Analysts expect gold miners to report improved profit margins by the fourth quarter of 2023, as the increased labor and energy costs finally recover from the profit-denting levels of 2022. All-in sustaining costs is an industry term that refers to the total funds used on gold mining business expenses. Last quarter, Barrick Gold Corp. and Newmont Corp. reported all-in sustaining costs jumping by approximately one-third before showing signs of falling.
Barrick Gold Corp. is one of the world’s largest gold producers, with over 16 operating sites in Argentina, Canada, the Ivory Coast, the Dominican Republic, Mali, the Dominican Republic of Congo, Papua New Guinea, Tanzania, the United States, Chile, Saudi Arabia, and Zambia. Newmont Corp. is the largest gold producer in the world, headquartered in Colorado and controlling mines in Nevada, Colorado, Quebec, Ontario, Mexico, Australia, the Dominican Republic, Ghana, Peru, Argentina, and Suriname. Minor variations in all-in sustaining costs between these two major gold producers create enormous rippling effects throughout the gold industry, influencing supply, demand, and prices.
“Costs on the gold side are down a little bit, so we should see better margins in Q4,” explains Carey MacRury, an analyst from Canaccord Genuity, a full-service investment and financial firm. “So, it’s really just higher production, slightly lower cost, and the flat gold price.” MacRury goes on further to say that he expects prices to dip by October to December of 2023 compared to 2022’s ending period.
In 2022, miners dealt with disruptions from COVID-19, severe wet weather challenges, labor shortages partially related to the pandemic, and supply chain complications. Analysts from Bernstein believe that the labor supply landscape for 2023 looks more promising. While sites may not be able to avoid weather complications or unforeseen supply chain issues, labor shortage costs shouldn’t be as big of a hit.
To understand production rates and costs, you must know the context. Why are people buying gold, and why does the demand fluctuate?
Investors consider gold a safe haven during poor economic periods, especially with high inflation rates. Gold (and other precious metals) typically continues performing well while all other asset classes plummet with the failing economy. Because of its consistency and strength, investors use gold to protect their purchase power as inflation rises.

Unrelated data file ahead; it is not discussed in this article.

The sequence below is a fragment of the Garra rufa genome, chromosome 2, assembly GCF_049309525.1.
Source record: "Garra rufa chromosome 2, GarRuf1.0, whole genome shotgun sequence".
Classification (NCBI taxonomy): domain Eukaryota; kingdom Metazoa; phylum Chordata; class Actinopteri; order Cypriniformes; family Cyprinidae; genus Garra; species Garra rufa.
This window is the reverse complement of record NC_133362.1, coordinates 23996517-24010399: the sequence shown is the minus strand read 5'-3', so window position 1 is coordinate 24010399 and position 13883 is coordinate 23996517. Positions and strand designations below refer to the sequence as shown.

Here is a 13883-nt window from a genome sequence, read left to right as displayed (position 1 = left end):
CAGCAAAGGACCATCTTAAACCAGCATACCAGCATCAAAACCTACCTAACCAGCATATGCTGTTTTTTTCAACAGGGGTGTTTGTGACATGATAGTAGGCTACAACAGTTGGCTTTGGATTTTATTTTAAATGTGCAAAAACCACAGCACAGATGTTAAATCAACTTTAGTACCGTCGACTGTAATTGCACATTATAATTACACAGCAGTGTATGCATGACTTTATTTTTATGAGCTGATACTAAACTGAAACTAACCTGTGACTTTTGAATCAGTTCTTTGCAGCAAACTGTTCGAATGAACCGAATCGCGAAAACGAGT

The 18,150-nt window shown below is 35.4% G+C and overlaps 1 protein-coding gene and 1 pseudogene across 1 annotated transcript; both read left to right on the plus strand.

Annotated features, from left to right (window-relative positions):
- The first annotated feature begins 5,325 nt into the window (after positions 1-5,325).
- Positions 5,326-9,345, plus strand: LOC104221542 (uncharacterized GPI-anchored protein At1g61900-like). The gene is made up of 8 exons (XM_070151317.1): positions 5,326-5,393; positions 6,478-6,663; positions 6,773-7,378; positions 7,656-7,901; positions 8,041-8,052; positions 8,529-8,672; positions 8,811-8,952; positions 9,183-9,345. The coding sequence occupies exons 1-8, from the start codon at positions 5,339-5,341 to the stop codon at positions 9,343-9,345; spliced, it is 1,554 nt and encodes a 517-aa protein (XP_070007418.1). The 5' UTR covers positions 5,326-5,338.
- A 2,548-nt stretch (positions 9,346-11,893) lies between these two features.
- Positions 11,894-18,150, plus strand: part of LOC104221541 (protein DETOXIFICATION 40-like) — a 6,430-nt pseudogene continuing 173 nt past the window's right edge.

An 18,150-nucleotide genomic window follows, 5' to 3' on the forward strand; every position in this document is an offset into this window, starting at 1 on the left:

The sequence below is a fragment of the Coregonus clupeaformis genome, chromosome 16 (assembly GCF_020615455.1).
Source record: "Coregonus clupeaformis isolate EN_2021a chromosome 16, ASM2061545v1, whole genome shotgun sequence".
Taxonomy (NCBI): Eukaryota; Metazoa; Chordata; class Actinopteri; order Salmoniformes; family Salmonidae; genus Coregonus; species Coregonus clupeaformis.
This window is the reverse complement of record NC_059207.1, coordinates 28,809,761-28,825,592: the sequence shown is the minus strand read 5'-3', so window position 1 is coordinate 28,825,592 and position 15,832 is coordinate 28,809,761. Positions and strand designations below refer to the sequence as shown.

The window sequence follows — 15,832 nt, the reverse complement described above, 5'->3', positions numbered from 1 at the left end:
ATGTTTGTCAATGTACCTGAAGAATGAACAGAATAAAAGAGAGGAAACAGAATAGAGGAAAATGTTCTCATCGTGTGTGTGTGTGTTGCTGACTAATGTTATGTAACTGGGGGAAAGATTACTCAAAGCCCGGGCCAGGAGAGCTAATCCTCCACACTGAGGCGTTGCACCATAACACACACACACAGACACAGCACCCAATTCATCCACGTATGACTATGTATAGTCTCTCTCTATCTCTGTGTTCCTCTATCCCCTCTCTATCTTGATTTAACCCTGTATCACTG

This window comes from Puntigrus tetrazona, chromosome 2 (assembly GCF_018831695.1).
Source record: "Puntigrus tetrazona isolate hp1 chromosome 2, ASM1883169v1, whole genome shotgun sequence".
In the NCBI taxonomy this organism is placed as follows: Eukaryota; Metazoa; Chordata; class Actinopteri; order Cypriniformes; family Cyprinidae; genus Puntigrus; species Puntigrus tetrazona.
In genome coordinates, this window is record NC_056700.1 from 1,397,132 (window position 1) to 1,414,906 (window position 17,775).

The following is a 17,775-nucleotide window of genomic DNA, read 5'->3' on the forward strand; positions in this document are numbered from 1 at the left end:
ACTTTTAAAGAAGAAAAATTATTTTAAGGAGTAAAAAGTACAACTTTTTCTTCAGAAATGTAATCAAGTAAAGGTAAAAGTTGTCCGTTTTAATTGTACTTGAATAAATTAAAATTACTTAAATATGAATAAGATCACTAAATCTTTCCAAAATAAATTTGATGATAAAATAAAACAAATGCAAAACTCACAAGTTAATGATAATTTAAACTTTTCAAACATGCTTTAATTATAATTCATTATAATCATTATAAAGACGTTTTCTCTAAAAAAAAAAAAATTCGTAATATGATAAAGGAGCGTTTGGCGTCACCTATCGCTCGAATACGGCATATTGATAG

In February 2022, gold reached a relatively high point of $2,000 per ounce immediately after the Russian-Ukraine invasion. Conflicts in Russia and Ukraine created rippling effects throughout global economies as many central banks increased their gold reserves to join the de-dollarization movement. Data from the World Gold Council shows that central banks purchased 1,136 tons of precious metals in total during 2022, marking the largest purchase total since 1967.
After this initial purchase frenzy, gold prices gradually dropped by 21% over the next eight months as the Federal Reserve increased interest rates in an attempt to control inflation. “Most of the damage (from increasing interest rate) was done in 2022,” MacRury adds, explaining that he expects higher gold prices in 2023 with the margin expansion.
Over the last three years, Barrick Gold Corp. has steadily produced less and less gold. The company expects better production rates in 2023, particularly from its Nevada mines, a joint project with Newmont Corp.
The year-end report from Barrick Gold Corp. already shows production increases in the works. The company produced 4.14 million ounces of gold in 2022, 1% below the previously guided 4.2 million ounces. Production in the fourth quarter, though, was 13% higher than the third quarter, with 1.11 million ounces of gold, offsetting the low figures from the beginning of the year.
Newmont will release its quarter four results and official 2023 trajectory on February 23. Official reports from the first three quarters of 2022 align with everything discussed thus far.
“Supply chain issues are fixable to a certain extent, but if social unrest persists or the Ukraine war escalates further, then the miners may struggle to meet guidance,” Bernstein explains.
Dozens of factors impact the supply chain and the resulting gold prices. Analysts expect gold prices to continue rising throughout 2023 as the Federal Reserve attempts to combat inflation with little-to-no results. If gold miners can return to normal production rates with healthy margins as expected by the end of 2023, gold prices may level entering next year.
Many investors consider now a good time to buy gold before prices increase and level out. As always, you should consult a financial advisor about your investing strategy before making any final decisions.